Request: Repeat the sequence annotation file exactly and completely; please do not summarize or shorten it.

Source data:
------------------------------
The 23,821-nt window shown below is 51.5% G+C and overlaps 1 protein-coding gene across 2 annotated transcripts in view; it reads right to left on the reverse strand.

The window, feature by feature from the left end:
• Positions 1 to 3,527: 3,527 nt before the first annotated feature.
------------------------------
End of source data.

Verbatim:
The 23,821-nt window shown below is 51.5% G+C and overlaps 1 protein-coding gene across 2 annotated transcripts in view; it reads right to left on the reverse strand.

The window, feature by feature from the left end:
• Positions 1 to 3,527: 3,527 nt before the first annotated feature.